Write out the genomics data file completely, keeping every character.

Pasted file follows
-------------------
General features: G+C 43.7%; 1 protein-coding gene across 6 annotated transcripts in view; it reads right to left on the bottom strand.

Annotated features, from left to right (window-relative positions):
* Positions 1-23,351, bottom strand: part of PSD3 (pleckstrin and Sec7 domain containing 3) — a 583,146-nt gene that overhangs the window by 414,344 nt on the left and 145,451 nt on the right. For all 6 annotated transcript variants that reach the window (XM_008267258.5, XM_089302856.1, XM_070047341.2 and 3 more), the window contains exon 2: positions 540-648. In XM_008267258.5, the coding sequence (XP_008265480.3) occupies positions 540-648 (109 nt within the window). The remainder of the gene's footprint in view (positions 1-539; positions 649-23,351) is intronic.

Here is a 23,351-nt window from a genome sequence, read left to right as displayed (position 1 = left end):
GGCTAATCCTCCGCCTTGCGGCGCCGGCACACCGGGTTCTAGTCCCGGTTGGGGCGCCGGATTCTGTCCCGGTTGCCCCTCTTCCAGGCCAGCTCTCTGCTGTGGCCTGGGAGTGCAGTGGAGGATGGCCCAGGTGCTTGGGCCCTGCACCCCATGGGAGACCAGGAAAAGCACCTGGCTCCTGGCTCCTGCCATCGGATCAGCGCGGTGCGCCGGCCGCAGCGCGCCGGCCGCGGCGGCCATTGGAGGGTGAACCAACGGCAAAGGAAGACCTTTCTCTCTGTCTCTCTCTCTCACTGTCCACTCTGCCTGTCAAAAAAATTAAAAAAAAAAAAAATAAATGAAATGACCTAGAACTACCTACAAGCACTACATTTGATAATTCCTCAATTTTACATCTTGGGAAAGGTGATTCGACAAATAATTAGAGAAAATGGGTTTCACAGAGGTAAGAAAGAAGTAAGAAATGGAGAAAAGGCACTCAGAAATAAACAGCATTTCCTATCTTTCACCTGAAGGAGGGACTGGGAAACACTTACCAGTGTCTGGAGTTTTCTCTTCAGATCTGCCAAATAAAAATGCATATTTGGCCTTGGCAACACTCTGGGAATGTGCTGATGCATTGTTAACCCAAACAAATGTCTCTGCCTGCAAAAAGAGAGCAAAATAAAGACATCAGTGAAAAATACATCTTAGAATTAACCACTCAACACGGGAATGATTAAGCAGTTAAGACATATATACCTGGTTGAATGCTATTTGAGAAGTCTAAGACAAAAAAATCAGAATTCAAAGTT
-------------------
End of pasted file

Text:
General features: G+C 43.7%; 1 protein-coding gene across 6 annotated transcripts in view; it reads right to left on the bottom strand.

Annotated features, from left to right (window-relative positions):
* Positions 1-23,351, bottom strand: part of PSD3 (pleckstrin and Sec7 domain containing 3) — a 583,146-nt gene that overhangs the window by 414,344 nt on the left and 145,451 nt on the right. For all 6 annotated transcript variants that reach the window (XM_008267258.5, XM_089302856.1, XM_070047341.2 and 3 more), the window contains exon 2: positions 540-648. In XM_008267258.5, the coding sequence (XP_008265480.3) occupies positions 540-648 (109 nt within the window). The remainder of the gene's footprint in view (positions 1-539; positions 649-23,351) is intronic.

Here is a 23,351-nt window from a genome sequence, read left to right as displayed (position 1 = left end):
GGCTAATCCTCCGCCTTGCGGCGCCGGCACACCGGGTTCTAGTCCCGGTTGGGGCGCCGGATTCTGTCCCGGTTGCCCCTCTTCCAGGCCAGCTCTCTGCTGTGGCCTGGGAGTGCAGTGGAGGATGGCCCAGGTGCTTGGGCCCTGCACCCCATGGGAGACCAGGAAAAGCACCTGGCTCCTGGCTCCTGCCATCGGATCAGCGCGGTGCGCCGGCCGCAGCGCGCCGGCCGCGGCGGCCATTGGAGGGTGAACCAACGGCAAAGGAAGACCTTTCTCTCTGTCTCTCTCTCTCACTGTCCACTCTGCCTGTCAAAAAAATTAAAAAAAAAAAAAATAAATGAAATGACCTAGAACTACCTACAAGCACTACATTTGATAATTCCTCAATTTTACATCTTGGGAAAGGTGATTCGACAAATAATTAGAGAAAATGGGTTTCACAGAGGTAAGAAAGAAGTAAGAAATGGAGAAAAGGCACTCAGAAATAAACAGCATTTCCTATCTTTCACCTGAAGGAGGGACTGGGAAACACTTACCAGTGTCTGGAGTTTTCTCTTCAGATCTGCCAAATAAAAATGCATATTTGGCCTTGGCAACACTCTGGGAATGTGCTGATGCATTGTTAACCCAAACAAATGTCTCTGCCTGCAAAAAGAGAGCAAAATAAAGACATCAGTGAAAAATACATCTTAGAATTAACCACTCAACACGGGAATGATTAAGCAGTTAAGACATATATACCTGGTTGAATGCTATTTGAGAAGTCTAAGACAAAAAAATCAGAATTCAAAGTT